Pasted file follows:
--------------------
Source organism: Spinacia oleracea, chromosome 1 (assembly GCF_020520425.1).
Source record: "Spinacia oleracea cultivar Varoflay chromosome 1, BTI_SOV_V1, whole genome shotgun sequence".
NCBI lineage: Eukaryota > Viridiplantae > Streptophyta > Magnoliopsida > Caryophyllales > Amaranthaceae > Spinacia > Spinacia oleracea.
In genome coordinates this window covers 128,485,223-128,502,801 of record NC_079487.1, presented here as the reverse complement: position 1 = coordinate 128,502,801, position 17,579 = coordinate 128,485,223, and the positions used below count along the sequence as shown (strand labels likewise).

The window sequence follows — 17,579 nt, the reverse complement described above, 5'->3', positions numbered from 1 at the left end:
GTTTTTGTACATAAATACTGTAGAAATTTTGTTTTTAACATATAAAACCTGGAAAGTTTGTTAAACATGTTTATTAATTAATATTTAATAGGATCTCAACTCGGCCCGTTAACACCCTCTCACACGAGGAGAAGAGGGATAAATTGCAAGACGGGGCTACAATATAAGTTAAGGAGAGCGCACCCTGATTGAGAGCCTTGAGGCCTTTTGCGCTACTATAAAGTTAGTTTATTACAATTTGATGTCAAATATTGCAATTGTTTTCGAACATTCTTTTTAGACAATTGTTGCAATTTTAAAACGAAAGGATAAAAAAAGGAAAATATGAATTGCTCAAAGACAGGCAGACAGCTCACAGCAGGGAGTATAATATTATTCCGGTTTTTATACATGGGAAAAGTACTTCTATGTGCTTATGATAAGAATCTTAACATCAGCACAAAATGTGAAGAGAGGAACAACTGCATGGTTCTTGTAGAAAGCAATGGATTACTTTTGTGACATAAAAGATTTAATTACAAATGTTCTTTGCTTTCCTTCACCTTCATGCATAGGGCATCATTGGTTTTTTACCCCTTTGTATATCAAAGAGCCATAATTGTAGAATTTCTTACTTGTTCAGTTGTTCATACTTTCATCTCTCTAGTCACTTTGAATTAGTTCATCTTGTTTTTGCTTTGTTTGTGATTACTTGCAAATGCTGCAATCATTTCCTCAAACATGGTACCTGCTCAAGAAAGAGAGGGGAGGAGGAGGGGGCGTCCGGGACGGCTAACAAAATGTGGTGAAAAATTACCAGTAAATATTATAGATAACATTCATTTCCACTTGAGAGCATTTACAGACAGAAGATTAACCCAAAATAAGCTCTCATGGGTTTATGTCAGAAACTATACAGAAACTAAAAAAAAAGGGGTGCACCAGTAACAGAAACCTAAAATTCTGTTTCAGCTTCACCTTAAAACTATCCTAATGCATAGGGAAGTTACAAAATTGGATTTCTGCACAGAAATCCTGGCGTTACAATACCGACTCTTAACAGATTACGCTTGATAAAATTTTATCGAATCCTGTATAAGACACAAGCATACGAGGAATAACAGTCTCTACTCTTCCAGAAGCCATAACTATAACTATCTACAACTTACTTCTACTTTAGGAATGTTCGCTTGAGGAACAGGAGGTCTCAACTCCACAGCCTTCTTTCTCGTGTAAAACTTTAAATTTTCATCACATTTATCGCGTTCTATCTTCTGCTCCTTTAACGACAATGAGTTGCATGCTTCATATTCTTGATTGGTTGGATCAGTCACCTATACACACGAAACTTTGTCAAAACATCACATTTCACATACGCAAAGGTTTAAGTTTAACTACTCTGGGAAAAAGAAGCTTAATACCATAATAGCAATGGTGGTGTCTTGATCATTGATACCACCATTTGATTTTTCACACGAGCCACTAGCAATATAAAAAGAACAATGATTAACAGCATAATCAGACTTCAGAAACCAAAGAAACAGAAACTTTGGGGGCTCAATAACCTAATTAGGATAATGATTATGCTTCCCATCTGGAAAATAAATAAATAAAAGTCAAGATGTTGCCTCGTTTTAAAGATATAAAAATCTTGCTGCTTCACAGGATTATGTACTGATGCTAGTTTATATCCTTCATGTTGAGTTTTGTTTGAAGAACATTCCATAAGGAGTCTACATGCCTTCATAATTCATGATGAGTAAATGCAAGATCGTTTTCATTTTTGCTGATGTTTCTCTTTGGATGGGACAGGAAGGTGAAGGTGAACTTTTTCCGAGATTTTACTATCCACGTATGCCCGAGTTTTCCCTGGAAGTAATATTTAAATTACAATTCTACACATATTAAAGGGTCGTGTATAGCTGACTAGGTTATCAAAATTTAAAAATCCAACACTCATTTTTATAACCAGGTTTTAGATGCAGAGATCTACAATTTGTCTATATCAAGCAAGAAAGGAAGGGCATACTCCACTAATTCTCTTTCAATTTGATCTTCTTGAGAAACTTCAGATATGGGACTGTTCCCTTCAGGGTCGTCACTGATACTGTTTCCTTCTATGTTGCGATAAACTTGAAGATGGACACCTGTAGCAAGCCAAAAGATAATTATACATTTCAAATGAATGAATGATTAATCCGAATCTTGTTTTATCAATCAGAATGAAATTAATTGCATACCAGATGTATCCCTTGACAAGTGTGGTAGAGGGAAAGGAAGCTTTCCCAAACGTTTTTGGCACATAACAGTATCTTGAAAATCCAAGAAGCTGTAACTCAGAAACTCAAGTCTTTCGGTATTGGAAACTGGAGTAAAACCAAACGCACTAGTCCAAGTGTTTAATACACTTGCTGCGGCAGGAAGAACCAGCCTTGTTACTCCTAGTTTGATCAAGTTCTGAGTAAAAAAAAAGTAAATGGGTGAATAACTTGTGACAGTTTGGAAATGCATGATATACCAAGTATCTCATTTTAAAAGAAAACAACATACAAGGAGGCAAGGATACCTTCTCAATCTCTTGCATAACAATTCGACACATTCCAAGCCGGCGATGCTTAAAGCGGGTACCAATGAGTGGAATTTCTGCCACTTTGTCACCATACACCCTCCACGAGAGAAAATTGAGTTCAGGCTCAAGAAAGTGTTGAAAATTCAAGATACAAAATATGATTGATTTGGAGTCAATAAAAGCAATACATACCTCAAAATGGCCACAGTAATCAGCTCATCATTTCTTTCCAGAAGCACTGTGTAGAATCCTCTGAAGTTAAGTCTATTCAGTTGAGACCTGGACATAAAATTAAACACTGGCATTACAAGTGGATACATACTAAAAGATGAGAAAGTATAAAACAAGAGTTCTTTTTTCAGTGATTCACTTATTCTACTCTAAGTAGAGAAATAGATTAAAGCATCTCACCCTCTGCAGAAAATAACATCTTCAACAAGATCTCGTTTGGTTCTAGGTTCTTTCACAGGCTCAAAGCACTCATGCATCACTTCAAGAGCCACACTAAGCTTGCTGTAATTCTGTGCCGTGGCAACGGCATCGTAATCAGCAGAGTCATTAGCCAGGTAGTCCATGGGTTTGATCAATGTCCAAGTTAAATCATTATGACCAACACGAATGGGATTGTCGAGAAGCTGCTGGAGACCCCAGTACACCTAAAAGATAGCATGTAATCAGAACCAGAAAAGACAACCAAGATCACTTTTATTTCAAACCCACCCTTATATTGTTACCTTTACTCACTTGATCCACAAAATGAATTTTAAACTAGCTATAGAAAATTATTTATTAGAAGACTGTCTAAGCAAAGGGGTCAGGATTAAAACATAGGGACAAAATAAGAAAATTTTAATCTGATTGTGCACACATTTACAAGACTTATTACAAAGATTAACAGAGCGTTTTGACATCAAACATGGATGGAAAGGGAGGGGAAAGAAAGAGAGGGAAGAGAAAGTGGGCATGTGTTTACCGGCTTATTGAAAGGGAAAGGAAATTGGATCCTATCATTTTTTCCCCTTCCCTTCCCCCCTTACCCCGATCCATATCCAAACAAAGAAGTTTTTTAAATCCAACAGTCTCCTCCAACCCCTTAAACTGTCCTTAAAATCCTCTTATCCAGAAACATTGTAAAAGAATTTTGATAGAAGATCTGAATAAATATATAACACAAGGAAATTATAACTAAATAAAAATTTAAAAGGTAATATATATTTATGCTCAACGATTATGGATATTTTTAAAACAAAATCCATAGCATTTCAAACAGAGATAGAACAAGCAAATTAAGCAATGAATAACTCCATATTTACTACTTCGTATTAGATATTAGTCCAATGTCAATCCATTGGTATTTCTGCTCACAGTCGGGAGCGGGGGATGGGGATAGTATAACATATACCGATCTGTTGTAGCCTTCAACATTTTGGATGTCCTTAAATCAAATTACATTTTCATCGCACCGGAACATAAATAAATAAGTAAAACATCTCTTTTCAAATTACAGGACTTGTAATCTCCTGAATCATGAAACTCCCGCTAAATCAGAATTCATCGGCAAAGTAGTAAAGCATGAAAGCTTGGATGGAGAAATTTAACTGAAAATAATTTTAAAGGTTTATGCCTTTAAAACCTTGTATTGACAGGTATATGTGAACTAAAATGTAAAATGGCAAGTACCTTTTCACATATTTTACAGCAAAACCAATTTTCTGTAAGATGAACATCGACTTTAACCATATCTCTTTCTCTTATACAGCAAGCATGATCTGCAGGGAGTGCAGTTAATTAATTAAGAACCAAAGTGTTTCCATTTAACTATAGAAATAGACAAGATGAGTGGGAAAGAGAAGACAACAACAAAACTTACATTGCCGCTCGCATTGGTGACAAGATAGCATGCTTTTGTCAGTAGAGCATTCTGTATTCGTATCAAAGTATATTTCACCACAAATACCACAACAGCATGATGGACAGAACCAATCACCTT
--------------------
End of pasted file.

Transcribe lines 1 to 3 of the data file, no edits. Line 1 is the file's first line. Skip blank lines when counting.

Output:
Source organism: Spinacia oleracea, chromosome 1 (assembly GCF_020520425.1).
Source record: "Spinacia oleracea cultivar Varoflay chromosome 1, BTI_SOV_V1, whole genome shotgun sequence".
NCBI lineage: Eukaryota > Viridiplantae > Streptophyta > Magnoliopsida > Caryophyllales > Amaranthaceae > Spinacia > Spinacia oleracea.